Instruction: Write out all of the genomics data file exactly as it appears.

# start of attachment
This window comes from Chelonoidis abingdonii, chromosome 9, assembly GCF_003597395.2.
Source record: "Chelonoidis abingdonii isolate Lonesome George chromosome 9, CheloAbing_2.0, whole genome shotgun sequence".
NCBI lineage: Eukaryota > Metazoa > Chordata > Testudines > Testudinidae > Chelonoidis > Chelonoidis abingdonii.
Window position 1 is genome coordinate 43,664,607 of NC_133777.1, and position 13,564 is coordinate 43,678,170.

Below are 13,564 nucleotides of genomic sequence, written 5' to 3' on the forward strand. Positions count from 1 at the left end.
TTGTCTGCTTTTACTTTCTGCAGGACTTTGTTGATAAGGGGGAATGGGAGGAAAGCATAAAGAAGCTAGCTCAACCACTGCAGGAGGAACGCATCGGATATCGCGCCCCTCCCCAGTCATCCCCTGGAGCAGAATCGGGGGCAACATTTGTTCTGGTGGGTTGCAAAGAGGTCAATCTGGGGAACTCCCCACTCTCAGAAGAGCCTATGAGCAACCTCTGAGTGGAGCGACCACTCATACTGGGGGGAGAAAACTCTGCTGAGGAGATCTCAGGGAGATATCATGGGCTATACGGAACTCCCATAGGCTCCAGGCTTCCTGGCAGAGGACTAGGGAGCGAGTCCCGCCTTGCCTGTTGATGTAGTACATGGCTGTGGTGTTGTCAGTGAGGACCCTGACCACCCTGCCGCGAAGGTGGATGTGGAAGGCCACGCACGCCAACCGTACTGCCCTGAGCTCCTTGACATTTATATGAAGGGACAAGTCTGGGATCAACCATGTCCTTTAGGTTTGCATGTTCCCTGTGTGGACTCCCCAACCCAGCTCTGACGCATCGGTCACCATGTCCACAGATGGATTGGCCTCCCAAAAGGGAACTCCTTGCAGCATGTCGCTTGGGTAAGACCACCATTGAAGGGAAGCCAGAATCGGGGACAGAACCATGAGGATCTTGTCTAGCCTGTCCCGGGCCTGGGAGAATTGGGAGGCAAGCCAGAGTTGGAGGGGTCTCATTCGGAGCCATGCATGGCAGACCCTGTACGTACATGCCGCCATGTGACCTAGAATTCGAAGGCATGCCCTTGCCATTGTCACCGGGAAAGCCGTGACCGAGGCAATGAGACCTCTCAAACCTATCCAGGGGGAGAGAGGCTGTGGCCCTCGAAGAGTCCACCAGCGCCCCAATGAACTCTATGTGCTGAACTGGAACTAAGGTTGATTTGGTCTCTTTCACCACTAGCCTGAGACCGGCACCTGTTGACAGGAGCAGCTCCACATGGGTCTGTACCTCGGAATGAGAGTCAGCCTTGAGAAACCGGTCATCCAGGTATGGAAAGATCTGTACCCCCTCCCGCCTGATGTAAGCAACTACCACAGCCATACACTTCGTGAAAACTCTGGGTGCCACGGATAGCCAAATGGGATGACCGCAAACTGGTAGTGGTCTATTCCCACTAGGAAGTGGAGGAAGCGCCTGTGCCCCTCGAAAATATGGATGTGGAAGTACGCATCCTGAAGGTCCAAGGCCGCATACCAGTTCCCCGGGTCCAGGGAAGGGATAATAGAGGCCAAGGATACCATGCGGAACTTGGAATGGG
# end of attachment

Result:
This window comes from Chelonoidis abingdonii, chromosome 9, assembly GCF_003597395.2.
Source record: "Chelonoidis abingdonii isolate Lonesome George chromosome 9, CheloAbing_2.0, whole genome shotgun sequence".
NCBI lineage: Eukaryota > Metazoa > Chordata > Testudines > Testudinidae > Chelonoidis > Chelonoidis abingdonii.
Window position 1 is genome coordinate 43,664,607 of NC_133777.1, and position 13,564 is coordinate 43,678,170.

Below are 13,564 nucleotides of genomic sequence, written 5' to 3' on the forward strand. Positions count from 1 at the left end.
TTGTCTGCTTTTACTTTCTGCAGGACTTTGTTGATAAGGGGGAATGGGAGGAAAGCATAAAGAAGCTAGCTCAACCACTGCAGGAGGAACGCATCGGATATCGCGCCCCTCCCCAGTCATCCCCTGGAGCAGAATCGGGGGCAACATTTGTTCTGGTGGGTTGCAAAGAGGTCAATCTGGGGAACTCCCCACTCTCAGAAGAGCCTATGAGCAACCTCTGAGTGGAGCGACCACTCATACTGGGGGGAGAAAACTCTGCTGAGGAGATCTCAGGGAGATATCATGGGCTATACGGAACTCCCATAGGCTCCAGGCTTCCTGGCAGAGGACTAGGGAGCGAGTCCCGCCTTGCCTGTTGATGTAGTACATGGCTGTGGTGTTGTCAGTGAGGACCCTGACCACCCTGCCGCGAAGGTGGATGTGGAAGGCCACGCACGCCAACCGTACTGCCCTGAGCTCCTTGACATTTATATGAAGGGACAAGTCTGGGATCAACCATGTCCTTTAGGTTTGCATGTTCCCTGTGTGGACTCCCCAACCCAGCTCTGACGCATCGGTCACCATGTCCACAGATGGATTGGCCTCCCAAAAGGGAACTCCTTGCAGCATGTCGCTTGGGTAAGACCACCATTGAAGGGAAGCCAGAATCGGGGACAGAACCATGAGGATCTTGTCTAGCCTGTCCCGGGCCTGGGAGAATTGGGAGGCAAGCCAGAGTTGGAGGGGTCTCATTCGGAGCCATGCATGGCAGACCCTGTACGTACATGCCGCCATGTGACCTAGAATTCGAAGGCATGCCCTTGCCATTGTCACCGGGAAAGCCGTGACCGAGGCAATGAGACCTCTCAAACCTATCCAGGGGGAGAGAGGCTGTGGCCCTCGAAGAGTCCACCAGCGCCCCAATGAACTCTATGTGCTGAACTGGAACTAAGGTTGATTTGGTCTCTTTCACCACTAGCCTGAGACCGGCACCTGTTGACAGGAGCAGCTCCACATGGGTCTGTACCTCGGAATGAGAGTCAGCCTTGAGAAACCGGTCATCCAGGTATGGAAAGATCTGTACCCCCTCCCGCCTGATGTAAGCAACTACCACAGCCATACACTTCGTGAAAACTCTGGGTGCCACGGATAGCCAAATGGGATGACCGCAAACTGGTAGTGGTCTATTCCCACTAGGAAGTGGAGGAAGCGCCTGTGCCCCTCGAAAATATGGATGTGGAAGTACGCATCCTGAAGGTCCAAGGCCGCATACCAGTTCCCCGGGTCCAGGGAAGGGATAATAGAGGCCAAGGATACCATGCGGAACTTGGAATGGG